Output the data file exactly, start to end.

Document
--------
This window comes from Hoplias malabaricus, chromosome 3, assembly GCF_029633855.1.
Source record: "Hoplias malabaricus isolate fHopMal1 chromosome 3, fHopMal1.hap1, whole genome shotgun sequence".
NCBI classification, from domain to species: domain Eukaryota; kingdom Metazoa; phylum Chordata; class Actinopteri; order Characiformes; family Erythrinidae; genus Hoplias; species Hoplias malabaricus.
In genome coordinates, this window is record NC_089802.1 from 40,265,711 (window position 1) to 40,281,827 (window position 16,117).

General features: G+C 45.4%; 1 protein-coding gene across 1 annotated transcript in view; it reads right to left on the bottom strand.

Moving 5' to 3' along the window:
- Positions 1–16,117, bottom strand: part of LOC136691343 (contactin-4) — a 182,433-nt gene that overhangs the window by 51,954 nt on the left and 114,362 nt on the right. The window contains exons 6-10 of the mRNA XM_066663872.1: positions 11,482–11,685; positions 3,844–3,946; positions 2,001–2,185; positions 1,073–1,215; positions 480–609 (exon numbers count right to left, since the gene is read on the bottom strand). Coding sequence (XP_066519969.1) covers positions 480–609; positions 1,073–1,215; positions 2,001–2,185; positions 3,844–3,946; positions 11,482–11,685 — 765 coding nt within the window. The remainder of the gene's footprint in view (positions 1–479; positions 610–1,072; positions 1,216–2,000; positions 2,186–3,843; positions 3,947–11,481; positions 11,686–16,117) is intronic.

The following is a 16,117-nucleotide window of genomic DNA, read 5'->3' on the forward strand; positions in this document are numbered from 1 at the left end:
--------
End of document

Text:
This window comes from Hoplias malabaricus, chromosome 3, assembly GCF_029633855.1.
Source record: "Hoplias malabaricus isolate fHopMal1 chromosome 3, fHopMal1.hap1, whole genome shotgun sequence".
NCBI classification, from domain to species: domain Eukaryota; kingdom Metazoa; phylum Chordata; class Actinopteri; order Characiformes; family Erythrinidae; genus Hoplias; species Hoplias malabaricus.
In genome coordinates, this window is record NC_089802.1 from 40,265,711 (window position 1) to 40,281,827 (window position 16,117).

General features: G+C 45.4%; 1 protein-coding gene across 1 annotated transcript in view; it reads right to left on the bottom strand.

Moving 5' to 3' along the window:
- Positions 1–16,117, bottom strand: part of LOC136691343 (contactin-4) — a 182,433-nt gene that overhangs the window by 51,954 nt on the left and 114,362 nt on the right. The window contains exons 6-10 of the mRNA XM_066663872.1: positions 11,482–11,685; positions 3,844–3,946; positions 2,001–2,185; positions 1,073–1,215; positions 480–609 (exon numbers count right to left, since the gene is read on the bottom strand). Coding sequence (XP_066519969.1) covers positions 480–609; positions 1,073–1,215; positions 2,001–2,185; positions 3,844–3,946; positions 11,482–11,685 — 765 coding nt within the window. The remainder of the gene's footprint in view (positions 1–479; positions 610–1,072; positions 1,216–2,000; positions 2,186–3,843; positions 3,947–11,481; positions 11,686–16,117) is intronic.

The following is a 16,117-nucleotide window of genomic DNA, read 5'->3' on the forward strand; positions in this document are numbered from 1 at the left end: